I wanna check if boolean elements in a list are all True, all False, or both True and False. Here is my code for now:
data Answer3 = Just_True | Just_False | Both deriving (Eq, Ord, Show) type A3 = Answer3 checkBoolean :: [Bool] -> A3 checkBoolean (x:x1:xs) = if (length (x:x1:xs) `mod` 2) == 0 then if (x && x1) && checkBoolean'(x1:xs)== True then Just_True else if (x && x1) == True then Both else if checkBoolean'(xs)== True then Both else Just_False else if x && checkBoolean'(x1:xs) == True then Just_True else if x == False then Just_False else Both checkBoolean':: [Bool] -> Bool checkBoolean' (x:xs) = x && (checkBoolean'(xs)) checkBoolean'  = True
*Main> checkBoolean [False, False, False] Just_False
*Main> checkBoolean [True, True, True] Just_True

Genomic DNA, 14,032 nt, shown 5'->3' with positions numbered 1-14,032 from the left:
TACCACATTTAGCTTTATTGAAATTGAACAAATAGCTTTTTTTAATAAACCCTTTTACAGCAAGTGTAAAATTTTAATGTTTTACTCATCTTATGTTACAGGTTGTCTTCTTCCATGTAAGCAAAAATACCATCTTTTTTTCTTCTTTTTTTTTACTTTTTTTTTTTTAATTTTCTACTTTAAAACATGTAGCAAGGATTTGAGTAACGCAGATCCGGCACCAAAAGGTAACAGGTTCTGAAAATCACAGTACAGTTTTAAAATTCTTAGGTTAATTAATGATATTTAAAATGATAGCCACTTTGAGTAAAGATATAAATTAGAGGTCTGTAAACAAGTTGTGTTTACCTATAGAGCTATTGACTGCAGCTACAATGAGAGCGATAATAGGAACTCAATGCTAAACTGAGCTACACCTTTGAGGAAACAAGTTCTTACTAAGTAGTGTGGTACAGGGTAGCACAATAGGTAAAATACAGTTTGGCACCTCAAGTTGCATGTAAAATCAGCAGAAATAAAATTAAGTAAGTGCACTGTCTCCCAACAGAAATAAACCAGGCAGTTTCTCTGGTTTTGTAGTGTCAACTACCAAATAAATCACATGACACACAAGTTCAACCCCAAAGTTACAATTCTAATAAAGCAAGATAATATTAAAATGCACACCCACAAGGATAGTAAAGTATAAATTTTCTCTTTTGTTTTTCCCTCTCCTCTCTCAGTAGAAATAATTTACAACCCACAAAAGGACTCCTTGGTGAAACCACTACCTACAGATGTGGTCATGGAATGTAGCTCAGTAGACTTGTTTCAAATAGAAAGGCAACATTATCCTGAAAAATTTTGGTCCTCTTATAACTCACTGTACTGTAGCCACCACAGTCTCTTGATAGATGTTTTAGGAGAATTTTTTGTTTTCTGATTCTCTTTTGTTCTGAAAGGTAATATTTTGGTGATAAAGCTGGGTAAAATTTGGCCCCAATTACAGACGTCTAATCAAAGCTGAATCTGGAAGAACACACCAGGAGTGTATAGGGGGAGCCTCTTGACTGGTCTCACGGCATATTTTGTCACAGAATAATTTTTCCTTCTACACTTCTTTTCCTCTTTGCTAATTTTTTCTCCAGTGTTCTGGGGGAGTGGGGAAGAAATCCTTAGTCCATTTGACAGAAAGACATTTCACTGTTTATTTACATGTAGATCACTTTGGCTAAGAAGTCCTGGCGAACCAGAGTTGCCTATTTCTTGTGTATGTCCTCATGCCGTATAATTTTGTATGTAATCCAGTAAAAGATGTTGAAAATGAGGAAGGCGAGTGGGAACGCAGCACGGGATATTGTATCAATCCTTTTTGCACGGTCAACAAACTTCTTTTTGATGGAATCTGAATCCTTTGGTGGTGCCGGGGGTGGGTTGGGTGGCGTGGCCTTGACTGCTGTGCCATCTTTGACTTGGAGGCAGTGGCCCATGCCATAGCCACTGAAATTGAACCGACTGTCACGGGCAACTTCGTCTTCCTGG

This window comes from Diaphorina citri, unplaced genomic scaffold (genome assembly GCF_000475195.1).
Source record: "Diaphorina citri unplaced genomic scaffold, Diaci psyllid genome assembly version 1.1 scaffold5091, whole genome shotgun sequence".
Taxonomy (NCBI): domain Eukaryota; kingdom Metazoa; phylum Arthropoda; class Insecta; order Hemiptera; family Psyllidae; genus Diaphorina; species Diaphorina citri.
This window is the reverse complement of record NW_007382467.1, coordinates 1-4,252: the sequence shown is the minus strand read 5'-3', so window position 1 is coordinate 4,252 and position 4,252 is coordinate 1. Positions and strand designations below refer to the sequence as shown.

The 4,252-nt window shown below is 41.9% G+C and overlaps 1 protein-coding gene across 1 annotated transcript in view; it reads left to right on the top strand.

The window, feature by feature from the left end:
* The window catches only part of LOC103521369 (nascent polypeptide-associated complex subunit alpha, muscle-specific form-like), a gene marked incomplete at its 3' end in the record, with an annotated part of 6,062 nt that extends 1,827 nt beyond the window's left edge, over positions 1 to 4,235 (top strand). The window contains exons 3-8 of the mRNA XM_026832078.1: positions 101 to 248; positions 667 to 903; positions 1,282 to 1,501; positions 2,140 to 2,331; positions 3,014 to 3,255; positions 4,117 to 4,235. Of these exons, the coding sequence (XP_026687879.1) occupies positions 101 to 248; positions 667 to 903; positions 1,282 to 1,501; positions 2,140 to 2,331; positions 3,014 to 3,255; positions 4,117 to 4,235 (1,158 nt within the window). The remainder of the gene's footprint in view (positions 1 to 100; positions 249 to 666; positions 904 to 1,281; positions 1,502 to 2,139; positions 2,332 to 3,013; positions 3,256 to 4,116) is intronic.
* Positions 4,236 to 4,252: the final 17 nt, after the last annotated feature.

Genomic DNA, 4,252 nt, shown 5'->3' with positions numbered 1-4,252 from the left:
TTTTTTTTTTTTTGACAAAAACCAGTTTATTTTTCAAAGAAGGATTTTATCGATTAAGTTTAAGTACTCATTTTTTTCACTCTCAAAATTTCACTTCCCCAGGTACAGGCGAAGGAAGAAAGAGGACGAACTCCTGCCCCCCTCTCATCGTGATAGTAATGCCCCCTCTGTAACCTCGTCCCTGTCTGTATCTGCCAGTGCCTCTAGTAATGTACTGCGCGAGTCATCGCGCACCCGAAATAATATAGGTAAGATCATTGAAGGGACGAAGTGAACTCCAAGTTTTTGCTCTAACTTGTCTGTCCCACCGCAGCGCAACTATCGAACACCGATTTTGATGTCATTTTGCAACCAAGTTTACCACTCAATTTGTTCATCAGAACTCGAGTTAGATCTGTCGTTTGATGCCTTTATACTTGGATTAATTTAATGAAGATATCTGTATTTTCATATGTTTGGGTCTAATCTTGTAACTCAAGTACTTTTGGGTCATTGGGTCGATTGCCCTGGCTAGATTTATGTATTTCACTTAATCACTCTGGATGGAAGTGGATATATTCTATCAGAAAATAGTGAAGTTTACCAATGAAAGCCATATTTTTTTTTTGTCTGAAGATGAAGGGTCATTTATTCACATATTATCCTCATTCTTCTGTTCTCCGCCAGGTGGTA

*Main> checkBoolean [True, False, False] Both
gives correct result. But
*Main> checkBoolean [False, False, True, False, True] Just_False
*Main> checkBoolean [False, False, True] Just_False
do not work as I intended.
[False, False, True, False, True] is Both, and
[False, False, True] is also Both
I know I didn't think all possible cases and thats why this doesn't work, but is there an efficient way to write this without writing this much if else statements?
Oh wow, you kinda overcomplicated it.
There's a very useful function called
all :: (a -> Bool) -> [a] -> Bool
It checks all elements for a predicate, which for booleans could be just a pair of
not functions, but you can also explicitly check equality to a value, which makes for pretty readable code:
checkBoolean xs = if all (== True) xs then Just_True else if all (== False) xs then Just_False else Both
It's probably also a good idea to be somewhat more explicit about the empty list (
) case. Should it be
Both, or perhaps another value altogether?